Senator Bob Corker states in his letter to artist Tony Beazley “I believe that it is important for people to have access to resources and materials without the unnecessary threat of a lawsuit.” I disagree. The threat of a lawsuit is necessary to protect our work from unauthorized use.

In fact, according to Florida Senator Mel Martinez, “The bill specifies that monetary relief may not be made for damages, costs and attorney’s fees.” In no way is this good for artists.

Senator Saxby Chambliss in his letter to artist Brian Laframboise says “Under this legislation, owners of works would be able to receive compensation for the use of their infringed work.” This is a misleading statement. The legislation actually severely limits our potential compensation from infringers, to the point where it may not be practical to go after infringers at all.

When a law limits the penalty for theft of our work to less than the expense of taking that thief to court, there is very little incentive not to steal our work.

Senator Kay Bailey Hutchison contradicts herself in her written response to Roan Matthews. In the same sentence she says “I believe copyright protection is a foundation of innovation”, in which seems to oppose the legislation, but then she continues to say “copyright law should work to ultimately protect the best interests of consumers.” Copyright law is not about protecting consumers, it’s about protecting the rights of creators!

Don’t let Congress orphan your work! Write letters and call NOW!

Take two minutes and write Congress.

Click Here.


Don’t Lose The Rights to Your Artistic Creations

By Mark Simon, Artist Advocate

Others have said it couldn’t happen. They said Congress and the Senate would never enact a bill that would endanger the rights to our creative works. THEY WERE WRONG!

If you don’t register every photo and work of art in government certified private databases, you are about to give the legal right for anyone to infringe on your copyright.

“The Orphan Works Act of 2008”, (H.R. 5889) and the “Shawn Bentley Orphan Works Act of 2008” (S.2913), were released to the House of Representatives and the Senate recently. While at first glance the law seems to be a ‘last resort’ for a search for the owner of any photograph, artwork or sculpture, the devil, as they say, is in the details.

An “orphan”, as it relates to this legislation, is an original creative work such as a photograph, graphic image, or sculpture, which is still protected by its term of copyright, but the copyright holder can’t be found. Actually, this bill makes it easy for searchers to pretend it’s hard not to find copyright holders!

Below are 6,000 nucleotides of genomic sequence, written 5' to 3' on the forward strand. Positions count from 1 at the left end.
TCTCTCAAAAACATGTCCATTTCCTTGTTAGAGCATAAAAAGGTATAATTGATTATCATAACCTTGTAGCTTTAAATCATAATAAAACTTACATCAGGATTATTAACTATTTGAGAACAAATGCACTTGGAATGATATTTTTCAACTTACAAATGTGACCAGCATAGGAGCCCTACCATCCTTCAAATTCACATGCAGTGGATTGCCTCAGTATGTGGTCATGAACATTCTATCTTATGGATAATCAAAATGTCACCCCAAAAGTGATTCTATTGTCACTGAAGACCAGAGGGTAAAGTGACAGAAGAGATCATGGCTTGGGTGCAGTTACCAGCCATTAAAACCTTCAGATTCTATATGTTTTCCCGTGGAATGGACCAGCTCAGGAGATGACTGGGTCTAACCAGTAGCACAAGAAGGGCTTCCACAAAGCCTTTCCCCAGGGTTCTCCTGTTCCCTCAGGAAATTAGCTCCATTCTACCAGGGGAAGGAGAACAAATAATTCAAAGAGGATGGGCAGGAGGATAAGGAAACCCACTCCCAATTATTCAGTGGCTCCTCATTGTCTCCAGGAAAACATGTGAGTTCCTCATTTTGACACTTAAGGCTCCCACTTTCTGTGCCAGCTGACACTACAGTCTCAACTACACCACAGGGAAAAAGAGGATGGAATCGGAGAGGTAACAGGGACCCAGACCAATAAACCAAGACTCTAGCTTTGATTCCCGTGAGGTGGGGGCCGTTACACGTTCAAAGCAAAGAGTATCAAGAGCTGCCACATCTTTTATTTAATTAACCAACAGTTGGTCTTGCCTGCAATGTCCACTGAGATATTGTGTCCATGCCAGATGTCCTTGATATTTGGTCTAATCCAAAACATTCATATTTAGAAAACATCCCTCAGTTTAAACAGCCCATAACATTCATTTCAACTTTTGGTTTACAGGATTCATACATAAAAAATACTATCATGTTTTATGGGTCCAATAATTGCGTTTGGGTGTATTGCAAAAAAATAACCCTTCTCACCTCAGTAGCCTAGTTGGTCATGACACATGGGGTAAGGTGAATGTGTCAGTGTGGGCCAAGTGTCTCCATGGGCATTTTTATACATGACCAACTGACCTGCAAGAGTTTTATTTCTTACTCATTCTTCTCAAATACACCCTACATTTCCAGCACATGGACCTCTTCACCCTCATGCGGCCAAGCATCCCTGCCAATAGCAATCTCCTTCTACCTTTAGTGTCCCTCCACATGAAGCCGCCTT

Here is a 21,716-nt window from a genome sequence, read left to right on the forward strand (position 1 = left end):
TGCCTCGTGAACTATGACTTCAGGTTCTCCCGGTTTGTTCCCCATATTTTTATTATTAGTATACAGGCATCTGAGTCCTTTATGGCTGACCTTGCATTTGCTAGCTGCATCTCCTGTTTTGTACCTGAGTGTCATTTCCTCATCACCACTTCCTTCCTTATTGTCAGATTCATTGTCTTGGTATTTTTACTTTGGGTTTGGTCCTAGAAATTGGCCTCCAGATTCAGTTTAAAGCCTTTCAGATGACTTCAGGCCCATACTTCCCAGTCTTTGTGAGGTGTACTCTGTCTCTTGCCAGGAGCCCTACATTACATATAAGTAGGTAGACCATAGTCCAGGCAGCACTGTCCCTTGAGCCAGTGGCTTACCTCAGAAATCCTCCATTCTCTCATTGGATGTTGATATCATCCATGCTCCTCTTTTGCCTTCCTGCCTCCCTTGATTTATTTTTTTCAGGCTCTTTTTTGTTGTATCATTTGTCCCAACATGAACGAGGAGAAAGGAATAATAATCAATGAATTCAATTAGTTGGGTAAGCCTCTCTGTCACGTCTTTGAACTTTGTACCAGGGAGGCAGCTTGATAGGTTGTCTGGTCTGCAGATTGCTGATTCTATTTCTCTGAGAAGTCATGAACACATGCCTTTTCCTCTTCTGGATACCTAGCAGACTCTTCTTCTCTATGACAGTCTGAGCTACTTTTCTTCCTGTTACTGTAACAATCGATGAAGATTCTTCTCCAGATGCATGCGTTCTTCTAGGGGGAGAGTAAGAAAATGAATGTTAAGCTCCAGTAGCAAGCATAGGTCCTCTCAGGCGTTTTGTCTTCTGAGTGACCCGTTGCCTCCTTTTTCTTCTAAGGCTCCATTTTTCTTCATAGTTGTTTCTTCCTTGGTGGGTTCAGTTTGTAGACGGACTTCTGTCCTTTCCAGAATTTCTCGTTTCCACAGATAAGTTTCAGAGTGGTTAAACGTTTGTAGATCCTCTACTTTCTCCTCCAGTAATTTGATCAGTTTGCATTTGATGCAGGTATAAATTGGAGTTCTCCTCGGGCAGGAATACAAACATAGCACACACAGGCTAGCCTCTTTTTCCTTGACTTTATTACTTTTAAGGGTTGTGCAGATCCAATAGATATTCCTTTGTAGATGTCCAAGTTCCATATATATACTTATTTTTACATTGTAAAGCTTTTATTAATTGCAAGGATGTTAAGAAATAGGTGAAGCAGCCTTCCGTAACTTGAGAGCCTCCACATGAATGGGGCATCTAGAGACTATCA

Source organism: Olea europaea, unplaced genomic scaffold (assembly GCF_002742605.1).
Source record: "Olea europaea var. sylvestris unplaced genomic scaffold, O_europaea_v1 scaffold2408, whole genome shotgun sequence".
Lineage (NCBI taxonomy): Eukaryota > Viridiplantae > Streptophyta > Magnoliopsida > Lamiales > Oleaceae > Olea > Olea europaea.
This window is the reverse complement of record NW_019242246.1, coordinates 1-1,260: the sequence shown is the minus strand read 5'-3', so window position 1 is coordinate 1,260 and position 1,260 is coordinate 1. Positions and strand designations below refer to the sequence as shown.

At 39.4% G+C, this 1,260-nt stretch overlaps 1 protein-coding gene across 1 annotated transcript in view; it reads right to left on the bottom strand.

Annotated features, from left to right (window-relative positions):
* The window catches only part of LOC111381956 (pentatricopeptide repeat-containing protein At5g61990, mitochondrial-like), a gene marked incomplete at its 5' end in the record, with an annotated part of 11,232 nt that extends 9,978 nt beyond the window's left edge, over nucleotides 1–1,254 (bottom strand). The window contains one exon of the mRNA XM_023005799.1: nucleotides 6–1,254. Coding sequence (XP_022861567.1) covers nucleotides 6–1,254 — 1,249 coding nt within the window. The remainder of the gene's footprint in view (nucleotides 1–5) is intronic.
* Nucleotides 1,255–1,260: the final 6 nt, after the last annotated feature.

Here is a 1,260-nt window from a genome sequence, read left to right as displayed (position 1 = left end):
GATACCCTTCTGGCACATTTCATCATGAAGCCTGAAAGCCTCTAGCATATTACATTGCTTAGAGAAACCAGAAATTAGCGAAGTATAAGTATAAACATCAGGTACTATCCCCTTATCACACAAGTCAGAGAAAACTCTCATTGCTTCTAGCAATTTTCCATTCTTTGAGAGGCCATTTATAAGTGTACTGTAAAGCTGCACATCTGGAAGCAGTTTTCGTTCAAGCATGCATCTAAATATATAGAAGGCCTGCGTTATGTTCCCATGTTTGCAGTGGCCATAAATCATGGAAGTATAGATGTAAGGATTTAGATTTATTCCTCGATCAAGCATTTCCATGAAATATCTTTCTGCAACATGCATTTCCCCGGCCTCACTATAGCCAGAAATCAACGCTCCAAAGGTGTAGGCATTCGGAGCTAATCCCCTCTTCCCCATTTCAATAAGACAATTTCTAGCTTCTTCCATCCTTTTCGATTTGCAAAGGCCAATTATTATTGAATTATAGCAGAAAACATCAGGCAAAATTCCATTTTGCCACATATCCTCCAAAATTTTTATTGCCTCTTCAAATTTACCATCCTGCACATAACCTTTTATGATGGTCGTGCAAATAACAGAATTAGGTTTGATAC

We cannot just sit back and let this Orphan Works bill pass! As it is written, if it passes we would have to register all of our creative works in all the upcoming private sector registries (those certified by the Copyright office) or risk orphaning all of our work. This means all past, current and future work could be legally used without your permission.

The problem lies in relying on the use of online electronic databases, or registries, to search for the owners of copyrighted works. The registries will employ new softwares to match an image to be searched with the images that are registered and if found will supply the searcher with the artist’s name and contact information.

Having online registries to search for copyright owners is great. Using these registries as a basis for legally orphaning a work is TERRIBLE.

What makes me think the registries will be used to orphan works of art? Three reasons.

One. Page 2 of the Senate Orphan Bill states “sources of copyright ownership information reasonably available to users, including private databases.”

Two. The effective date of this Bill will take effect either (a )on the date at least two private registries are available online or (b) by January 1, 2011, whichever is first. They are tying the bill to when these registries are available online.

Three. People who want to use your work for free now only have to perform a search for you using these registries, which will be ineffective at best, to qualify your work of art as orphaned, giving them FREE use of your art or photo. The private registries will likely be easy and quick, just not very complete.

All someone has to do is search a couple of these registries and if your work doesn’t show as a match (and remember these software aren’t perfect, so you may have registered your work and still not have it show up in the results) it may be considered orphaned and they can use it for free.


The problem is that very few of the billions of copyrighted images will ever be registered on any of these registries, much less all of them. No artist I know has the time to pull out every work of art, sketch and photo they have ever produced and register them with every upcoming electronic database. Add to that any studio/artist expenses involved, assistants and assumed registration fees, and it’s even less likely much work will make its way into the registries.


Even famous works of art could be orphaned, making it legal to infringe on copyrighted works. Art is already illegally used all the time, but this new orphan bill will empower and legalize even more infringed use of copyrighted works.

Religious painter Gary Lessord created a painting in 1979 called “The Crucifixion”. According to Lessord, this same piece was used, without permission, by Mel Gibson as the major source of the graphic imagery in his “Passion of the Christ”.